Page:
5. Share the Joy: Your painted windows are sure to bring smiles to those passing by. Share the joy with your community by taking photos and sharing them through your newsletter or social media. You can consider organizing a window-painting event with your students to make it a shared experience. There is no better feeling than knowing you are spreading joy for other's to enjoy- what a special feeling you can share with your students.
6. Clean-Up and Removal: When the holiday season comes to an end, remove the window paint using a damp cloth or window cleaner. Washable window paint is designed to come off easily, leaving your windows clean and ready for the next creative endeavor. If you used soap in your tempera paint you can use a large paint scraper to scrape the paint off the windows. You can also use a paint scraper to take to acrylic paint off, you just have to spray the paint with water first to loosen the paint. Here is the window scraper I recommend!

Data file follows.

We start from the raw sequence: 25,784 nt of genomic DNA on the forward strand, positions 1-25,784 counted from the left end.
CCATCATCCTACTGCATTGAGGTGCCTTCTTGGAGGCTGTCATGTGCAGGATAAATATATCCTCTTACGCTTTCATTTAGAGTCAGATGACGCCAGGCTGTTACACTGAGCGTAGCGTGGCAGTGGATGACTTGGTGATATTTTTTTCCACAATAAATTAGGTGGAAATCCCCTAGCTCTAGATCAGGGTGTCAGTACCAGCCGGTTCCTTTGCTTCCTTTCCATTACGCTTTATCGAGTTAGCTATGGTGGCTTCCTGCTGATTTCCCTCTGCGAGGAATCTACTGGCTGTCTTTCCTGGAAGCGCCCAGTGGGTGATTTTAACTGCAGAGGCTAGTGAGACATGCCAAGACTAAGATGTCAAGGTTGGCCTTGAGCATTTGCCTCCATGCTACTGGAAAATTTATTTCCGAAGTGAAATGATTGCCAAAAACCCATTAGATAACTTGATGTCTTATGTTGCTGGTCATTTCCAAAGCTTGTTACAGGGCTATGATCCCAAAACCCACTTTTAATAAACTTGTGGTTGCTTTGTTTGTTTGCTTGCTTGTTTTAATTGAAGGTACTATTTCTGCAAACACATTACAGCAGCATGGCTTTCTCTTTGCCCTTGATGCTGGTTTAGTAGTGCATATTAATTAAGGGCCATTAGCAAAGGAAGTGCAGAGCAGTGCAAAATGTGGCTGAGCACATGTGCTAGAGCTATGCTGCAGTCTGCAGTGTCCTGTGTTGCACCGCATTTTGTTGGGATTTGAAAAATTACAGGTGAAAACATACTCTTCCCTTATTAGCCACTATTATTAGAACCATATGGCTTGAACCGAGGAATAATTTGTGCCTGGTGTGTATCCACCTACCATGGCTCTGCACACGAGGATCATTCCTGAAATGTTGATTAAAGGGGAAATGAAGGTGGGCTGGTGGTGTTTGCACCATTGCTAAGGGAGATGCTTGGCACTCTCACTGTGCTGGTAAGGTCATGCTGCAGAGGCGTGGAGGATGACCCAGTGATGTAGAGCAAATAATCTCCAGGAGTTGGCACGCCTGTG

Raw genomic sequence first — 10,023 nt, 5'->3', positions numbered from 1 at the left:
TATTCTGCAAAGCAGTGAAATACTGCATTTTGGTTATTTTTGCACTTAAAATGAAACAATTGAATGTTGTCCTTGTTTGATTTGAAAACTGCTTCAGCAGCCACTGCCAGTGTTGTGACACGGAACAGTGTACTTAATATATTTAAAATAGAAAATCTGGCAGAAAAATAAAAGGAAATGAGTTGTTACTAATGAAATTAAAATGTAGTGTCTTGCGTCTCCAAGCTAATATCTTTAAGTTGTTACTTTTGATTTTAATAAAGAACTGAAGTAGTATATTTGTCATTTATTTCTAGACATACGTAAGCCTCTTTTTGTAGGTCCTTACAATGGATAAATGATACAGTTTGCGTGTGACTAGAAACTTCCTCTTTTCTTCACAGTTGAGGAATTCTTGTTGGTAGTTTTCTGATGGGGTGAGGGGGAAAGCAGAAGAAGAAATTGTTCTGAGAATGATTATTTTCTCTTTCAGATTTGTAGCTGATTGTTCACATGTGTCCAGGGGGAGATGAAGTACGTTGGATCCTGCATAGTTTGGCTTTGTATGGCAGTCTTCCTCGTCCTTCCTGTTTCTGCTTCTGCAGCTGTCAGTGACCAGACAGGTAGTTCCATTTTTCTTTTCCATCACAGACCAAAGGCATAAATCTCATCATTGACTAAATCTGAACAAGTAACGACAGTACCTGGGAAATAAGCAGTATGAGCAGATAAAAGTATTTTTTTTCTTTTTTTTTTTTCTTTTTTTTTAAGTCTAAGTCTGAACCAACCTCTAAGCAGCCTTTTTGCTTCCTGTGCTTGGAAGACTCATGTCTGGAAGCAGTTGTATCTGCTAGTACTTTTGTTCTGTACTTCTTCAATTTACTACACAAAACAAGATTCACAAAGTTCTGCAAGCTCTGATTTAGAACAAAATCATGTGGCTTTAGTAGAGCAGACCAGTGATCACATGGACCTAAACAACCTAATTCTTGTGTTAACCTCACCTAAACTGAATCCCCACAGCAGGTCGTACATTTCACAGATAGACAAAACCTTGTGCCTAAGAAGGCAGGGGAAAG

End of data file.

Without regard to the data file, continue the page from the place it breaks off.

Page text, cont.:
Painting your windows for the holidays is a wonderful way to express your creativity, spread festive cheer, and bring a touch of magic to your surroundings. Whether you're creating a winter wonderland or a scene straight from your imagination, let your holiday spirit shine through your painted windows to spread joy and love to others! Happy Creating!